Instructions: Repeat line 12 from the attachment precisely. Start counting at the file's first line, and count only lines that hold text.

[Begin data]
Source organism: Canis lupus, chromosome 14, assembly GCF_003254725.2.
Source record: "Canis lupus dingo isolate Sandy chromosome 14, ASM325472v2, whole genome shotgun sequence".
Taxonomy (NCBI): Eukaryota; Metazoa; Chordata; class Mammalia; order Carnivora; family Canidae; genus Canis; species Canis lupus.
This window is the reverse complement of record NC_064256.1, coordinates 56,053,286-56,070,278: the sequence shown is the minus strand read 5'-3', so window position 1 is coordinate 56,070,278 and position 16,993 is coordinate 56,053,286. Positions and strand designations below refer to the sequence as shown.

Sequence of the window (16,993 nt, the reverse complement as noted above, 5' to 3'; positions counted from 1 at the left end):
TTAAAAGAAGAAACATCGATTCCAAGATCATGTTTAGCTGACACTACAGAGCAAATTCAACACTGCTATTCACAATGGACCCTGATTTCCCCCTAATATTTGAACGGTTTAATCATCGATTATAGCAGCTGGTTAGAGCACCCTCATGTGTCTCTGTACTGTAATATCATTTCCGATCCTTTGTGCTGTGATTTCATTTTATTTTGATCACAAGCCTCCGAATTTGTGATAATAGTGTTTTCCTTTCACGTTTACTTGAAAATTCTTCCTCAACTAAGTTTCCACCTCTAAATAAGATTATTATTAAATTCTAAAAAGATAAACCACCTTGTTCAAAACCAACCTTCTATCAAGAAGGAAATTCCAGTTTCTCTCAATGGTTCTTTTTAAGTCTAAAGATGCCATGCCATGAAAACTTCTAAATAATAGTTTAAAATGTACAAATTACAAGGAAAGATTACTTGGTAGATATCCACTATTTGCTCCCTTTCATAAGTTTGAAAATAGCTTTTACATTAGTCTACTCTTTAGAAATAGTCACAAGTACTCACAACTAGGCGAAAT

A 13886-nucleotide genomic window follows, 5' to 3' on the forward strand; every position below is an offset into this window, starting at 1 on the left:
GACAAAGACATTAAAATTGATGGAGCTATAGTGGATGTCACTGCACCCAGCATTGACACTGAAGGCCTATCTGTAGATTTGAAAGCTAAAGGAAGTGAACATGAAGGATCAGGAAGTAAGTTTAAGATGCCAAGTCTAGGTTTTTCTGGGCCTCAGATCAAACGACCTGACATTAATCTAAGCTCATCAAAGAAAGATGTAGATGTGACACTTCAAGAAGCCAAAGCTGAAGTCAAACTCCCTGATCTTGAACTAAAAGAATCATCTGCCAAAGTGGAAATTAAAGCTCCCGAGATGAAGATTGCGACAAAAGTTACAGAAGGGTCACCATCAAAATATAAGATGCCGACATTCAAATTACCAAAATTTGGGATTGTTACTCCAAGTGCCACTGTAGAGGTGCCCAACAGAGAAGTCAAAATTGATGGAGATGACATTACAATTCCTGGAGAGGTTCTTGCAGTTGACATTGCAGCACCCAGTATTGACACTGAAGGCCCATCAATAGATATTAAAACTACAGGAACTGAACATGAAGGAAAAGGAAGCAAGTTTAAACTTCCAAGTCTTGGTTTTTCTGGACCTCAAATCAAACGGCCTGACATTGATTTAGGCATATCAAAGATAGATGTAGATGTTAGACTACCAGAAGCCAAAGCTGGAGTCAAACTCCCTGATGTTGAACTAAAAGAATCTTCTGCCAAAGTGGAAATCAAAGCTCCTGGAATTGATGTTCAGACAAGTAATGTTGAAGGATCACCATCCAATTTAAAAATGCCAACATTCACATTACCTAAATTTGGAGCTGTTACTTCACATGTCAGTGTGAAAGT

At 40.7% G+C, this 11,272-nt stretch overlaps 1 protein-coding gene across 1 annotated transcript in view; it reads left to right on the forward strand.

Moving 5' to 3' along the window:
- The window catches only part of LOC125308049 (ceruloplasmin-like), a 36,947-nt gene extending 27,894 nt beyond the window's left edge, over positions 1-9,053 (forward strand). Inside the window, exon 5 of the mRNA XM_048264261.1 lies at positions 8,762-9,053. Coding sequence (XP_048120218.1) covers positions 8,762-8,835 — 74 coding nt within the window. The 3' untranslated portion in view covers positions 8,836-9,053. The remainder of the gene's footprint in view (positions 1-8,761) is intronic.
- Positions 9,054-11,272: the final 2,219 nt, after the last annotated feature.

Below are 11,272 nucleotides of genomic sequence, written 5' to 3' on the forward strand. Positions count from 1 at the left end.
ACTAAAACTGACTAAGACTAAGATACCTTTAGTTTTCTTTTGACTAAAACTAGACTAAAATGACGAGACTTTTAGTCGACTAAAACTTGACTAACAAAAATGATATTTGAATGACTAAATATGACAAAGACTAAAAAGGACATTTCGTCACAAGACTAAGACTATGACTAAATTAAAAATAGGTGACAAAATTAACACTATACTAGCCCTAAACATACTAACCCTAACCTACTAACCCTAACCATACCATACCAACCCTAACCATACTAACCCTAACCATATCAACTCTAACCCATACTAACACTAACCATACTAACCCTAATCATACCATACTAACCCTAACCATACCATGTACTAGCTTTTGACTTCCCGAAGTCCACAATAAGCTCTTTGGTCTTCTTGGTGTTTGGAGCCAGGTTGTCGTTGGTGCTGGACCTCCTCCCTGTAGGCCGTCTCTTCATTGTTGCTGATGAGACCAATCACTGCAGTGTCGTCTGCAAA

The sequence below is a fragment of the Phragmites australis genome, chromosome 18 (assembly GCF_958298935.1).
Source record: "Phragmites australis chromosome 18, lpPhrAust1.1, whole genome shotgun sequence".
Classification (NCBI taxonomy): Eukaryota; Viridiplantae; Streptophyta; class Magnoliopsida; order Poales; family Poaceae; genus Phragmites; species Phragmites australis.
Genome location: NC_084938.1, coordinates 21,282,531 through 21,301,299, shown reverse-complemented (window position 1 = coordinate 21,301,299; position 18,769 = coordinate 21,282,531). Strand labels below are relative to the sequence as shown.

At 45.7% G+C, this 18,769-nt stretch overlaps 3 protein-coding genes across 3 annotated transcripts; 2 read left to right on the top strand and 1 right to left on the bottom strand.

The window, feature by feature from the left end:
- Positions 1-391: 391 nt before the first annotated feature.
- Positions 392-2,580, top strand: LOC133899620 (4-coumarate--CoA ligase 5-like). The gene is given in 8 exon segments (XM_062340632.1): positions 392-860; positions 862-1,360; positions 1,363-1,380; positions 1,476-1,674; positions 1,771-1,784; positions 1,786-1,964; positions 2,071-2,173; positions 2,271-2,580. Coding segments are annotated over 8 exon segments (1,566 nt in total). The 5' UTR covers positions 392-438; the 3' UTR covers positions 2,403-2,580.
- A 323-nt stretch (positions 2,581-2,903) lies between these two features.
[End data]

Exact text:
- Positions 9,054-11,272: the final 2,219 nt, after the last annotated feature.